Thursday, September 1, 2011

Bringing out the Best

We have spent the past almost 16 months working our tails off to give Mikail the very best chance at having a developmentally normal future as possible. When we were told that he would never sit, crawl, walk, talk or eat on his own we were devestated, but then we remembered that although doctors are super smart and often right in their prognosis, we believe in a much greater Physician who can work miracles. We continued to believe in those miracles for Mikail...not know what they would mean. Perhaps it would be just tiny little miracles...or really big ones. We didn't know, but we kept believing in them, but also working our tails off.

Knowledge is power, so I began researching brain development in infants and soon learned that the first two years of a child's life are essential in brain development. Where pathways were destroyed, a baby's brain is so elastic and still developing that it can create new pathways around the damaged ones. WOW. Two years to do a lot of repair work, so we are giving it our all. It's not easy. It's often tiring and leaves me feeling weary. But mostly it's the most rewarding thing ever.

This morning I was reading a little snippet written by Bob and Debby Gass (UCB Canada) and I'd like to quote it here because it's just so encouraging and makes me want to keep going --especially this week when I have an unhappy little boy who is doing this high pitched scream when he doesn't get his way or we don't understand what he is trying to communicate to us. I hope it is of encouragement to you too...whether you are walking this road of bringing out the best in your child who is working hard on development, or wherever you are at in life:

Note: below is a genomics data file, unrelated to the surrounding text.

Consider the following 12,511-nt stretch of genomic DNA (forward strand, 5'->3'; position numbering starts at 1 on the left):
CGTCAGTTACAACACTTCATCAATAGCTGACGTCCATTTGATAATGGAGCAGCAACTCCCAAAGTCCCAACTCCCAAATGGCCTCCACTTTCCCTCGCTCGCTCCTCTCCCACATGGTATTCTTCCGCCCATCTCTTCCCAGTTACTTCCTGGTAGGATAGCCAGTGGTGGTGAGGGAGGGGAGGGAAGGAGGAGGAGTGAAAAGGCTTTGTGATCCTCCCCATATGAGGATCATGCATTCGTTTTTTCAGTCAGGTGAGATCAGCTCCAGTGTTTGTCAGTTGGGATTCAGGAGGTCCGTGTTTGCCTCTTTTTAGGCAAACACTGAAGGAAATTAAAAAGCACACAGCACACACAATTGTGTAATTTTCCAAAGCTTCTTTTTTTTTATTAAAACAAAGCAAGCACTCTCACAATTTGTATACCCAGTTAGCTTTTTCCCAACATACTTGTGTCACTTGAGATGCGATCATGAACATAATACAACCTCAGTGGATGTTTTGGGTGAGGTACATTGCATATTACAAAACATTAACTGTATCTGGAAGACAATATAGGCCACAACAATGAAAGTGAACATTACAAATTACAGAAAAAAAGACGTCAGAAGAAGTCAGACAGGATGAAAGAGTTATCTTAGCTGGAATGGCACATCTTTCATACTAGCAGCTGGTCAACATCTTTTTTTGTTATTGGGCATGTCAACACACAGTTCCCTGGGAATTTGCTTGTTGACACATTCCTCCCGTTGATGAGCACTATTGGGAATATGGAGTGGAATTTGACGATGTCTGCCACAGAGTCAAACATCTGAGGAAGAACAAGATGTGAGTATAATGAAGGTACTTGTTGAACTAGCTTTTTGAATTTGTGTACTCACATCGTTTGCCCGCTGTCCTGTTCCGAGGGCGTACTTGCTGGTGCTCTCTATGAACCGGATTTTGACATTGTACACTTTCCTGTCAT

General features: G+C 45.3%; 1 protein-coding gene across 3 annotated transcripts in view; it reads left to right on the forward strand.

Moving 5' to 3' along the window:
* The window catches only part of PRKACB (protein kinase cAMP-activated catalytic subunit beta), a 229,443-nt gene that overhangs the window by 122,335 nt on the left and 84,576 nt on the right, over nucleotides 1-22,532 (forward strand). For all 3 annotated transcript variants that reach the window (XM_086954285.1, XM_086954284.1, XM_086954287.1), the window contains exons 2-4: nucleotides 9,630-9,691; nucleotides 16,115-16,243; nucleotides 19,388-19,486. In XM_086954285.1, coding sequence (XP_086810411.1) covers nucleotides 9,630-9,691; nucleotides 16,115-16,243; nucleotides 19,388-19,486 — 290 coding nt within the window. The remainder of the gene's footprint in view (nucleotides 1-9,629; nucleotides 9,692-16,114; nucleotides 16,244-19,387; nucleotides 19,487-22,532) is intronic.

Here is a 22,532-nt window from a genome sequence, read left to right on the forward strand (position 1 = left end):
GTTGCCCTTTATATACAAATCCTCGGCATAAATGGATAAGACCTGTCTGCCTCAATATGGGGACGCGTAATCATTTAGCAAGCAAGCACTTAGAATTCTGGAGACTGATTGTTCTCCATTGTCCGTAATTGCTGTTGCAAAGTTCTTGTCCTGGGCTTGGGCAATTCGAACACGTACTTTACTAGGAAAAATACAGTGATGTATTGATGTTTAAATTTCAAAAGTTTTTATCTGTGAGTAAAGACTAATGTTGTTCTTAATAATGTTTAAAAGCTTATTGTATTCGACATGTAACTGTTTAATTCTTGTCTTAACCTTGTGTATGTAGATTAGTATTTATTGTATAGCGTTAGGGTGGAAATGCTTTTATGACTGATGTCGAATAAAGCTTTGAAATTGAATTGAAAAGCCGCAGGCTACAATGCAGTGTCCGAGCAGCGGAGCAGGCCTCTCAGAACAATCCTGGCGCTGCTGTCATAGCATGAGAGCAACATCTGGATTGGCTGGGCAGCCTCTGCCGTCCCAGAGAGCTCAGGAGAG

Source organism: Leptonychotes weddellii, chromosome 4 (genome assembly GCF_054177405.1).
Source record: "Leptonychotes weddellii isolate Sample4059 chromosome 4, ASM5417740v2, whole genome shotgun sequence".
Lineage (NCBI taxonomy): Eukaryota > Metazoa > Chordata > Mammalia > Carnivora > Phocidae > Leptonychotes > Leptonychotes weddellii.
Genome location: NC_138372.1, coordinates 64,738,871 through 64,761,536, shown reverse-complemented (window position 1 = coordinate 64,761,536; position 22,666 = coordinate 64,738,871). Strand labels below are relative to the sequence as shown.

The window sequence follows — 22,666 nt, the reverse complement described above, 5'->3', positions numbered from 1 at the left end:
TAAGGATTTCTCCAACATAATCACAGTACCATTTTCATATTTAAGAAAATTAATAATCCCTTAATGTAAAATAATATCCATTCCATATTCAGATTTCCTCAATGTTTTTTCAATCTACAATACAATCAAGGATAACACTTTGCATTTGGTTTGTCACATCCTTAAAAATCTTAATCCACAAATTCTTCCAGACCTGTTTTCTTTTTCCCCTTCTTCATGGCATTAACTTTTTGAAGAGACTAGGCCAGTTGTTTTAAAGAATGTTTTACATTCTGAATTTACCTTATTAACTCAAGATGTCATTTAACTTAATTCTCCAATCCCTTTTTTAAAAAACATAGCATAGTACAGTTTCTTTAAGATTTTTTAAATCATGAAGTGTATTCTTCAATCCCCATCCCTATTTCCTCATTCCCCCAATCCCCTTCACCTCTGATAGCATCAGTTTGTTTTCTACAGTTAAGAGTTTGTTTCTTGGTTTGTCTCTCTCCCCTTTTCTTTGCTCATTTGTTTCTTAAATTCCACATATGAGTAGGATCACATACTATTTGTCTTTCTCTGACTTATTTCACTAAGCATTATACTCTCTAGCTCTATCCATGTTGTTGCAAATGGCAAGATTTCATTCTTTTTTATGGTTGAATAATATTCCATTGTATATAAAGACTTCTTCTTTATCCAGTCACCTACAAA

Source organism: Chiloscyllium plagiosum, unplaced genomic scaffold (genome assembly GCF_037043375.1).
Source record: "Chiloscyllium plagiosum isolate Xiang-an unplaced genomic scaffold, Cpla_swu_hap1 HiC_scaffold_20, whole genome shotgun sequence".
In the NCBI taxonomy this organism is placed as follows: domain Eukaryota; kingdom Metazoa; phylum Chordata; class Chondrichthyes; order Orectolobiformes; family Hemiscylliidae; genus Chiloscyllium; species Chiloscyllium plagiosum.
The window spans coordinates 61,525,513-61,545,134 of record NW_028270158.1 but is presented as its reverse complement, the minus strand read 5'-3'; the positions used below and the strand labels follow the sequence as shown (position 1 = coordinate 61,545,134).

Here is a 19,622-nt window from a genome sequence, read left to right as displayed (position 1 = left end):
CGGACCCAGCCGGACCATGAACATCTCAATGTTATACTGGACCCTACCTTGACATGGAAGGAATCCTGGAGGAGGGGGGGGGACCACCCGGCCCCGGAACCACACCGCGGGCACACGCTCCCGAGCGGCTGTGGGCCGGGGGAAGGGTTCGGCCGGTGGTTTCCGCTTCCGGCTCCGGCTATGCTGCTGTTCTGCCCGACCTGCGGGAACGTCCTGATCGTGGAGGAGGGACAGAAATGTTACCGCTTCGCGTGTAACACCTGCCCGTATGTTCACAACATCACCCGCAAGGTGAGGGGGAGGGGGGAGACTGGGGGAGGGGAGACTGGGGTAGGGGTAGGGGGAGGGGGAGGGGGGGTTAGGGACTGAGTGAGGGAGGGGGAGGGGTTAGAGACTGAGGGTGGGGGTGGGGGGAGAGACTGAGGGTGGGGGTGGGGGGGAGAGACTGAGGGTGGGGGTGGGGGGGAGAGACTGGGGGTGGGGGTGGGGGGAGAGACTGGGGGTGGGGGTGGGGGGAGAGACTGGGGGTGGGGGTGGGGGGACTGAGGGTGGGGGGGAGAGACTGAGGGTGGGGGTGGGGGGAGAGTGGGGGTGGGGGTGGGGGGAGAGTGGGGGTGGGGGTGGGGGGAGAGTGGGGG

"Be strong and of good courage." Deuteronomy 31:6
Over and over in Scripture God says things like: "Be strong and of good courage, do afraid...for the Lord...goes with you: (Deut. 31:6) Why does God keep saying that? To bring out the best in us! The history books are full of gifted people whose talents were overlooked until someone believed in them. Einstin was four years old before he coudl speak. Isaac Newton did poorly in grade school. A newspaper editor fired Walt Disney because he had 'no good ideas'. Tolstoy flunked out of college. There's a lesson here: people develop at different rates. To motivate them you must always be on the outlook of hidden capacities. Your words create an environment in which people not only discover their gifts, but develop and excel in them. John Erskine, professor of English at Columbia University, was an educator, and witty lecturer. Writing about that remarkable career, his wife, Helen, attributed it to his 'defiant optimism'. 'He was a good teacher,' she said, 'because of his own excitement for learning and his trust in the future'. He would say to her: 'Let's tell our young people that the best books are yet to be written the best paintings have not yet been painted; the best governments are yet to be formed; the best is yet to be done by them' Within every human being there is a God-given drive to achieve something. If you tap into that drive and demonstrate that you believe in their future, they'll do almost anything to live up to your expectations.

(from The Word for You Today-A Devotional for Our Time written by Bob and Debby Gass of UCB Canada--Sept. 1 2011)

Pretty encouraging hey?

Well, I am off to bring out the best in my little guy today!

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